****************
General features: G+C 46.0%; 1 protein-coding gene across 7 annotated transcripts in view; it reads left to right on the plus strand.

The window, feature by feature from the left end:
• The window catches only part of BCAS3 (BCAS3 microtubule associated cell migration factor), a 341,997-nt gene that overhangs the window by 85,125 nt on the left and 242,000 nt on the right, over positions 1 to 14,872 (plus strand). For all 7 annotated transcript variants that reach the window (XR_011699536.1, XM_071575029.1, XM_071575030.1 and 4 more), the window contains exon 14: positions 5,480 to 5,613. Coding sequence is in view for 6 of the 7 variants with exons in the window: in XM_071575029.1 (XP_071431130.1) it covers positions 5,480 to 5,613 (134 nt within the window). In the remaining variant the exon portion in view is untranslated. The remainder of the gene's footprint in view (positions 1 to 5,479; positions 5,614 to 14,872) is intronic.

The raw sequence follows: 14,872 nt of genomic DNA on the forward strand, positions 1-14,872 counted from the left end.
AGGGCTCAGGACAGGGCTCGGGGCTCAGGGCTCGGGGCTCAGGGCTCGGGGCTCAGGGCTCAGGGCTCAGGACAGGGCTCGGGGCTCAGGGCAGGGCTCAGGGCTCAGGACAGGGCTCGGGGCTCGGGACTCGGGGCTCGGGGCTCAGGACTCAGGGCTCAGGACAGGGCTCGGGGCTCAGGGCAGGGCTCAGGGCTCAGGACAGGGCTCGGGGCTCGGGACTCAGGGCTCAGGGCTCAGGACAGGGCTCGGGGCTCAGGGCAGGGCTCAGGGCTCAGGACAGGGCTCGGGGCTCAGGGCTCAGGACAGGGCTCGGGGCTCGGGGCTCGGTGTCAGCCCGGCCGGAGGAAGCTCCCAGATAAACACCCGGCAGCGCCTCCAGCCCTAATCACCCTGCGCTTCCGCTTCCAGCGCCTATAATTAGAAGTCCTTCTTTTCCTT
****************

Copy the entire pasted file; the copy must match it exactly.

General features: G+C 46.0%; 1 protein-coding gene across 7 annotated transcripts in view; it reads left to right on the plus strand.

The window, feature by feature from the left end:
• The window catches only part of BCAS3 (BCAS3 microtubule associated cell migration factor), a 341,997-nt gene that overhangs the window by 85,125 nt on the left and 242,000 nt on the right, over positions 1 to 14,872 (plus strand). For all 7 annotated transcript variants that reach the window (XR_011699536.1, XM_071575029.1, XM_071575030.1 and 4 more), the window contains exon 14: positions 5,480 to 5,613. Coding sequence is in view for 6 of the 7 variants with exons in the window: in XM_071575029.1 (XP_071431130.1) it covers positions 5,480 to 5,613 (134 nt within the window). In the remaining variant the exon portion in view is untranslated. The remainder of the gene's footprint in view (positions 1 to 5,479; positions 5,614 to 14,872) is intronic.

The raw sequence follows: 14,872 nt of genomic DNA on the forward strand, positions 1-14,872 counted from the left end.
AGGGCTCAGGACAGGGCTCGGGGCTCAGGGCTCGGGGCTCAGGGCTCGGGGCTCAGGGCTCAGGGCTCAGGACAGGGCTCGGGGCTCAGGGCAGGGCTCAGGGCTCAGGACAGGGCTCGGGGCTCGGGACTCGGGGCTCGGGGCTCAGGACTCAGGGCTCAGGACAGGGCTCGGGGCTCAGGGCAGGGCTCAGGGCTCAGGACAGGGCTCGGGGCTCGGGACTCAGGGCTCAGGGCTCAGGACAGGGCTCGGGGCTCAGGGCAGGGCTCAGGGCTCAGGACAGGGCTCGGGGCTCAGGGCTCAGGACAGGGCTCGGGGCTCGGGGCTCGGTGTCAGCCCGGCCGGAGGAAGCTCCCAGATAAACACCCGGCAGCGCCTCCAGCCCTAATCACCCTGCGCTTCCGCTTCCAGCGCCTATAATTAGAAGTCCTTCTTTTCCTT